Cutting the Cord

Most people are content to pay a cable company to provide them with their content. If I could find a company that would give me the control and on-demand content that I’m able to get with my own setup, I’d be happy to do it. Unfortunately, no such service exists. Despite the fact that the content is being delivered digitally, cable companies charge a ridiculous amount per month (whether you watch it or not), and force you to watch commercials on top of that. With the rise of PVRs this has gotten a little better, but even those have had their own legal battles (how much content you can save, how many channels you can concurrently record, etc).

For this reason, the “cable cutter” movement has been gaining a lot of traction, especially with services like Netflix on the rise. Don’t get me wrong, I love Netflix, and it’s a great thing that it exists - I even subscribe to it (even though I hardly ever use it because Canadian Netflix is so bad) just to support it. But Netflix has a long way to go yet.

I’ve put a tremendous amount of effort into my home theater automation setup, and I thought I’d share it with anyone who’s interested. It’s almost entirely open source, and I’d like to share my work with anyone who’s interested in replicating it, and learn from anyone who’s interested improving it or has any suggestions.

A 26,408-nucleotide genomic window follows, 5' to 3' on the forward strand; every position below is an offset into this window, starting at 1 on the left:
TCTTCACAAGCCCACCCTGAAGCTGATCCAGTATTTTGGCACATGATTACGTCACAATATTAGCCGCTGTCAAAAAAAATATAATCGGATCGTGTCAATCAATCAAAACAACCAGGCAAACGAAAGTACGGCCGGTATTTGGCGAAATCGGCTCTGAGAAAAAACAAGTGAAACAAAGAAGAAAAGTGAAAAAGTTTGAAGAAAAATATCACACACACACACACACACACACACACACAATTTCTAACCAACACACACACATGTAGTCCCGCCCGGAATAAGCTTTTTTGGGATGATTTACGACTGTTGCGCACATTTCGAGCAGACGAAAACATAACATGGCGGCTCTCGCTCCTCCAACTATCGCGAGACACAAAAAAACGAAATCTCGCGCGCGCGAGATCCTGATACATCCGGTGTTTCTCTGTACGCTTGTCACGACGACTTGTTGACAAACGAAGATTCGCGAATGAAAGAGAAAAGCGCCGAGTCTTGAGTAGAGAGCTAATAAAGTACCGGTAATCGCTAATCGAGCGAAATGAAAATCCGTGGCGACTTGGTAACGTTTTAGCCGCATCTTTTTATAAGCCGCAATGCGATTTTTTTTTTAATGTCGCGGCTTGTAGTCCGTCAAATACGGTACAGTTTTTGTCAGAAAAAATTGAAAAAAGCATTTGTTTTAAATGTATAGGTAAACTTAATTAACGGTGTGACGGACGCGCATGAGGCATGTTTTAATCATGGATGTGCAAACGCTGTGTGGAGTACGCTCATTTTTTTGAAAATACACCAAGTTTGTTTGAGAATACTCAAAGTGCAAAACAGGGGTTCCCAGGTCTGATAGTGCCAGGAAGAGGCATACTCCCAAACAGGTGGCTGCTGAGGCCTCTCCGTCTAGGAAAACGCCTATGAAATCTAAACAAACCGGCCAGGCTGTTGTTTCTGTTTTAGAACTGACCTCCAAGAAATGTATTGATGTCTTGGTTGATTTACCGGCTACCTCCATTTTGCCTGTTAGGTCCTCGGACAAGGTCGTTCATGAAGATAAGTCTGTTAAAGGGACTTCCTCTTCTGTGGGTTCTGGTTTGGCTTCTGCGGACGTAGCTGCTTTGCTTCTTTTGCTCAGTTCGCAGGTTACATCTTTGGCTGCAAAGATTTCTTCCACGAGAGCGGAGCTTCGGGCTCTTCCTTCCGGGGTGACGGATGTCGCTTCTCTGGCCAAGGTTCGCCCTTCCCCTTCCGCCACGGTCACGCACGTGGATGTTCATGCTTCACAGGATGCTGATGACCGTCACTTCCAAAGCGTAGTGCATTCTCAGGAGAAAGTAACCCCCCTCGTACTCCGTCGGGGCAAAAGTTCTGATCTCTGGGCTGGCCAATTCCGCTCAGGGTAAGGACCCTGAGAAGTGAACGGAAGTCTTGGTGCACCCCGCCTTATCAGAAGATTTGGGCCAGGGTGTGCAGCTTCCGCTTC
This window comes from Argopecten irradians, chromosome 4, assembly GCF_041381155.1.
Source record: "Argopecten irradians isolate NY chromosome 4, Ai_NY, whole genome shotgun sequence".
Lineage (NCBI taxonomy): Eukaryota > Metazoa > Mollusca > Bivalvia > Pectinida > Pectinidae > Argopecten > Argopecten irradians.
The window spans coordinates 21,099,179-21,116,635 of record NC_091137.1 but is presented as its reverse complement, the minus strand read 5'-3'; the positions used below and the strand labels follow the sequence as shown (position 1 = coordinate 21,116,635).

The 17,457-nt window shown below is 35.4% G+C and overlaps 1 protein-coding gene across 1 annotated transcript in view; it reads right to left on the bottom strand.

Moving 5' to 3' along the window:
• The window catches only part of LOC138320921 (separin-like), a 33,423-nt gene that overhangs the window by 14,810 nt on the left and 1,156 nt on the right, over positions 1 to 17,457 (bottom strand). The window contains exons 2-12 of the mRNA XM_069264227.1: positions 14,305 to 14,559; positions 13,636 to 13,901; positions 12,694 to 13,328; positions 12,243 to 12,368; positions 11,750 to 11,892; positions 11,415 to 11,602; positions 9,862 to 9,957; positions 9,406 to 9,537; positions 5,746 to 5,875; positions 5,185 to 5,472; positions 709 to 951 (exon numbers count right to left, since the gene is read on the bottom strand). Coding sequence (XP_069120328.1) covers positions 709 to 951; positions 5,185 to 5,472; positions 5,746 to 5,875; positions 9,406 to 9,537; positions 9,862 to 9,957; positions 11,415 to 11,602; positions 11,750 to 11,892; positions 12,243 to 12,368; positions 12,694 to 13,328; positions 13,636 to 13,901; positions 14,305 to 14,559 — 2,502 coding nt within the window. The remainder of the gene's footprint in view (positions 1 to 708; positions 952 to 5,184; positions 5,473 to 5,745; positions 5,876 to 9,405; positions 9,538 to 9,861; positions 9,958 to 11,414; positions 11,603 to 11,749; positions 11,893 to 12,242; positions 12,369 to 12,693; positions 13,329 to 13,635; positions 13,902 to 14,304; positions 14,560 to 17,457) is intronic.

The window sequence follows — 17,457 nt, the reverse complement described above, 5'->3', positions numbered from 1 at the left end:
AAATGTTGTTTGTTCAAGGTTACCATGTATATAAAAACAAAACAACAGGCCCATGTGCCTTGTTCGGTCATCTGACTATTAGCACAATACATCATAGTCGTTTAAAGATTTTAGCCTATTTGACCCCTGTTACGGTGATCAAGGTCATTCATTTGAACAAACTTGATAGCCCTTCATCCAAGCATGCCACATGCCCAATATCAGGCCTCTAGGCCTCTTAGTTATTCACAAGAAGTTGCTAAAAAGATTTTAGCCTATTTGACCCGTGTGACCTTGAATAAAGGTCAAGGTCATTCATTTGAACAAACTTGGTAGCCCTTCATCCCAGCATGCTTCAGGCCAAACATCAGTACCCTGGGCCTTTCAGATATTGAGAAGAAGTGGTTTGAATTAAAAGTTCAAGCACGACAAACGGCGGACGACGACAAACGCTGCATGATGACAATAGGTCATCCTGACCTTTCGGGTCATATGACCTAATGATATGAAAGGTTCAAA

The flow

Watching it - The Thin Clients

At the very front of everything is of course RasPlex. I have RasPlex connected to every TV I own (which is one TV, plus my projector), another RasPlex box at my girlfiend’s house, parent’s house, and a number of my friend’s houses. This enables me to share my media with my friends who have cut the cable as well, since most of them don’t have the technical experience needed to set things up. RasPlex is great for this, because it only costs about 30 bucks for the board, and then another 20 or so for power cables, remotes, SD cards, etc. It’s easily the cheapest and most effective Plex client, but I’m of course biased. There’s also the Roku client, Chromecast, and plexconnect for the AppleTV, and of course the Samsung and other SmartTV apps. At the end of the day, a thin client is what I use to watch my media, because why pay $200 - $1000 for a computer to play back your media, when a $30 raspberry pi can do the job.

I love XBMC, but Plex is easier for all my friends and family, and also allows for me to do stuff like watch one show on my TV in my living room part way, and finish it on my projector or even at my girlfriends house. It seamlessly handles all the metadata (pictures, box art, episode descriptions, etc), and provides a very rich media experience similar to Netflix or the AppleTV. One of my favorite features is “recently added” and “on deck”, but the ability to share media servers (and even sync from shared servers!) is super powerful, as I can use the “universal search” feature to look through my friend’s media as well in case I’m looking to watch something I don’t actually have.

Storing it - The Heavy Lifting